• Food Beverage Agriculture

ABC's Window on China - A Must-Watch for Aussie Exporters

<p>Landline ABC with Pip Courtney</p>

ABC broadcasted a 90-min special "Window on China" episode of Landline on Sunday 5 February, a must-watch for all prospective Australian exporters in China.

Growing demand from China's affluent middle-class for clean, premium imported products is paving the way for big export opportunities for Australian businesses. While producers in the agriculture sector keep hearing about the substantial potential of the Chinese market, many are still not sure where to start. "You'll never get anything done unless you go and see it yourself," says Toowoomba and Surat Basin Enterprise (TSBE) CEO Ben Lyons.

<p>Chinese dragon dance on Toowwomba Airport tarmac</p>

With this in mind, TSBE took a 240-strong group of farmers and food manufacturers from the newly-opened Wellcamp airport last October for a ground-breaking mission to Shanghai.

ABC reporter Pip Courtney and her team followed the AccessChina16' delegates as they met with beef importers and freight handlers, and visited logistics and e-commerce operation centres like Alibaba to learn about business opportunities with Australia's largest trading partner.

The documentary features various interviews with branding agencies, leading industry bodies and distributors to get a comprehensive view of the risks and opportunities of exporting to China. AustCham Shanghai member companies China Skinny, The Silk Initiative, Stahmann Farms, The Export Group, MLA and Sanitarium all provide valuable insights into the complexity of understanding today's Chinese consumer trends and getting one's products on local supermarket shelves.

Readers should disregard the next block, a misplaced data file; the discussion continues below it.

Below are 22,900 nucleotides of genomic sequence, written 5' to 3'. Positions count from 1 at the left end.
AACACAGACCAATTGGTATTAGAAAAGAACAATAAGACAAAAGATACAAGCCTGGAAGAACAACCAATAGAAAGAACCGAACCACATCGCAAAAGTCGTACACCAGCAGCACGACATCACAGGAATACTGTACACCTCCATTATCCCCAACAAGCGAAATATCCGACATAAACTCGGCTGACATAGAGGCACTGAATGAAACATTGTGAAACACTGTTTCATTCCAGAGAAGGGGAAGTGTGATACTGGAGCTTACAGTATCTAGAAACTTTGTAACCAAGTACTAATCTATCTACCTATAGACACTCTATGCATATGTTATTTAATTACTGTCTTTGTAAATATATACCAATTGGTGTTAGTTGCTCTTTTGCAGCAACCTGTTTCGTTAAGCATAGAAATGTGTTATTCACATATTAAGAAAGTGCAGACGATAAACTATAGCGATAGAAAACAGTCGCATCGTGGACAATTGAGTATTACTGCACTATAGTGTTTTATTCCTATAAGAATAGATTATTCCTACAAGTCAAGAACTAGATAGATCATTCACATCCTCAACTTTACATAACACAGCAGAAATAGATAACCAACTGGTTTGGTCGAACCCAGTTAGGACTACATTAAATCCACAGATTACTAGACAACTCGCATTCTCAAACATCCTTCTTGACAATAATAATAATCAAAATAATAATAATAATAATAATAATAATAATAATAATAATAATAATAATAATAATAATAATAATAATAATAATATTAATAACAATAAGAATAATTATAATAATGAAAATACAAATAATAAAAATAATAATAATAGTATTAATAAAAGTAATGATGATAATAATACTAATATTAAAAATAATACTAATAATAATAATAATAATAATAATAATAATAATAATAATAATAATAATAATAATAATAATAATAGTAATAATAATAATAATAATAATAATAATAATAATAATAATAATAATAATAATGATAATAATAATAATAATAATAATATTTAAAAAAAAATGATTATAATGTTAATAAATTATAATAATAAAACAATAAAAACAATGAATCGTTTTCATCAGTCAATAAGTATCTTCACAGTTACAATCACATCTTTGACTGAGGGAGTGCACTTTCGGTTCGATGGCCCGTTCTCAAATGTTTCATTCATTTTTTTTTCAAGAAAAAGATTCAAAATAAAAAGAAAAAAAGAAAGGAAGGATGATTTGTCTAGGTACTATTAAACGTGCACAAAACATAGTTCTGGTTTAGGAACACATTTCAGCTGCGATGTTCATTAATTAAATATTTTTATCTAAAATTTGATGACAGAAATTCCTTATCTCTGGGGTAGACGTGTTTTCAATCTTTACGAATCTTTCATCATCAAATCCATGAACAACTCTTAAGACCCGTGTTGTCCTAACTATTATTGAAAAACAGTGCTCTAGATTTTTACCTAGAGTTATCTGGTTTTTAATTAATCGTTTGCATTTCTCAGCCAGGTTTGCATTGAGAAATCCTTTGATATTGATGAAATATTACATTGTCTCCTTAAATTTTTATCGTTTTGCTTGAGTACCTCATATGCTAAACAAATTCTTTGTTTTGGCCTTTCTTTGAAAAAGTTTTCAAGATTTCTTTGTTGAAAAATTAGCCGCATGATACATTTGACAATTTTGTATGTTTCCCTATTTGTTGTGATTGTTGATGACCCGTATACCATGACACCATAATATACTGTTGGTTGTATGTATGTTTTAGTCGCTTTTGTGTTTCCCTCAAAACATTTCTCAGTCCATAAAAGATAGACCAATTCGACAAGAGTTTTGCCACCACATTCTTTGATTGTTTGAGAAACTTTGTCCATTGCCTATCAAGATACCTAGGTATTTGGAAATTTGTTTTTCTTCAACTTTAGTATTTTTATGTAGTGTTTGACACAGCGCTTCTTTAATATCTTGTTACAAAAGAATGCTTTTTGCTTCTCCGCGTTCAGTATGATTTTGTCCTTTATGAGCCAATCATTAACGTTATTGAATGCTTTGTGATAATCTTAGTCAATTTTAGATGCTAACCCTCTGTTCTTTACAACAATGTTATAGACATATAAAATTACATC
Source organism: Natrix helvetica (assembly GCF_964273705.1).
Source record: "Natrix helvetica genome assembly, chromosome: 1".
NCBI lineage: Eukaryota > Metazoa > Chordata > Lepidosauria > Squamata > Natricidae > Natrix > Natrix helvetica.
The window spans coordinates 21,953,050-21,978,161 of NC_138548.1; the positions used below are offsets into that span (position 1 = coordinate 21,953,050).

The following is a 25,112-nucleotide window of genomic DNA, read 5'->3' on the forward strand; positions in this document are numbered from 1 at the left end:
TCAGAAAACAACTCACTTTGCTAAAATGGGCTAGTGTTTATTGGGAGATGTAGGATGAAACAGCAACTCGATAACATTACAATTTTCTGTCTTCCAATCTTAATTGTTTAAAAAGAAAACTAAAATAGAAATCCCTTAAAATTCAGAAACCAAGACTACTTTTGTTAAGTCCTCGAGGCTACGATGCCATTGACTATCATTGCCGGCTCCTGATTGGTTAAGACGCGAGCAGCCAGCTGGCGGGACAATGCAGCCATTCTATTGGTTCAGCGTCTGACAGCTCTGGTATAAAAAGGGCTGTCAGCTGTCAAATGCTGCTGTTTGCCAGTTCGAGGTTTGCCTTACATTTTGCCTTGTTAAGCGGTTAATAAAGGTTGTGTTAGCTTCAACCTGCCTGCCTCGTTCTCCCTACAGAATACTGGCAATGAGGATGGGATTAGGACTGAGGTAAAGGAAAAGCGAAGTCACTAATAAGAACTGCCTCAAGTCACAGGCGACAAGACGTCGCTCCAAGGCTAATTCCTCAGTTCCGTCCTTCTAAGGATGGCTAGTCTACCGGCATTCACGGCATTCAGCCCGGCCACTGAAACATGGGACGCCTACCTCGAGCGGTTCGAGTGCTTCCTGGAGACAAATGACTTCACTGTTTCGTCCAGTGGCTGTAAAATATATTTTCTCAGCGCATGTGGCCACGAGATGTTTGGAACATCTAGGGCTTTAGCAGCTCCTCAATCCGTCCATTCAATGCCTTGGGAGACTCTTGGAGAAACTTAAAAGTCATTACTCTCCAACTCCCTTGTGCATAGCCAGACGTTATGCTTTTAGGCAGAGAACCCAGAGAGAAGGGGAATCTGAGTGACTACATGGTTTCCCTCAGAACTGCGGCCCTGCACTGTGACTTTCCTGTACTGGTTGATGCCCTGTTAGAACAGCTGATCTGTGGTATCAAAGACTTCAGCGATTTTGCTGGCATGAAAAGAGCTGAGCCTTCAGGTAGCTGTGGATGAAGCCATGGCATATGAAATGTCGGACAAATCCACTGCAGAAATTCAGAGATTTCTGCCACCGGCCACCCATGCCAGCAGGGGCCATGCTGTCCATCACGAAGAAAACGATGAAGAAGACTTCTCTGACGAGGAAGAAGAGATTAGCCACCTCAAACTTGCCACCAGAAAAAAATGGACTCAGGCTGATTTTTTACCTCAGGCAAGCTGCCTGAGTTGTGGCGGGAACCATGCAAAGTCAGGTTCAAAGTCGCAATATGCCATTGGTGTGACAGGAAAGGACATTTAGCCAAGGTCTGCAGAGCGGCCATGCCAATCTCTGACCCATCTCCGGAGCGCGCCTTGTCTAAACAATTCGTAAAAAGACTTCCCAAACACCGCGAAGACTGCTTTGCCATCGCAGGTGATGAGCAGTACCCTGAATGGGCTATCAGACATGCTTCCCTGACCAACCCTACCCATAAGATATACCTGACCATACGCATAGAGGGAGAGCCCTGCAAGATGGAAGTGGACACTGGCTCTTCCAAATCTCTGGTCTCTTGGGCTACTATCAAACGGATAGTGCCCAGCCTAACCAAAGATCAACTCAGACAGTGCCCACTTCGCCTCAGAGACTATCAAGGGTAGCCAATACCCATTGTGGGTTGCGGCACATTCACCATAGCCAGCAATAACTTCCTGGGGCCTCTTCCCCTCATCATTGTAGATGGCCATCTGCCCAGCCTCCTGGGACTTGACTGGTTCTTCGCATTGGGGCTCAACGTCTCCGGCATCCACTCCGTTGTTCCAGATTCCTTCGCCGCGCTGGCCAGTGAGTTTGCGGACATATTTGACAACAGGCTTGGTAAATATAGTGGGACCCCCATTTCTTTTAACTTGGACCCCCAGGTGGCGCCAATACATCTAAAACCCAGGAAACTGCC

<p>Australian beef in Chinese supermarket</p>

AustCham Shanghai Chairman and Elders China CEO Craig Aldous was also invited to share his company's success story, warning prospective exporters that cracking the Chinese market can cost far more and take longer than expected.

<p>Craig Aldous in an interview</p>

According to him, one of the keys to success in China is to focus on what you do best. "In such a complex market like China, you need to be very good at what you do, and if you do too many product categories at once you spread yourself too thin and don't end up doing any of it very well," he told Pip Courtney.

Click here to watch the full video on ABC iview.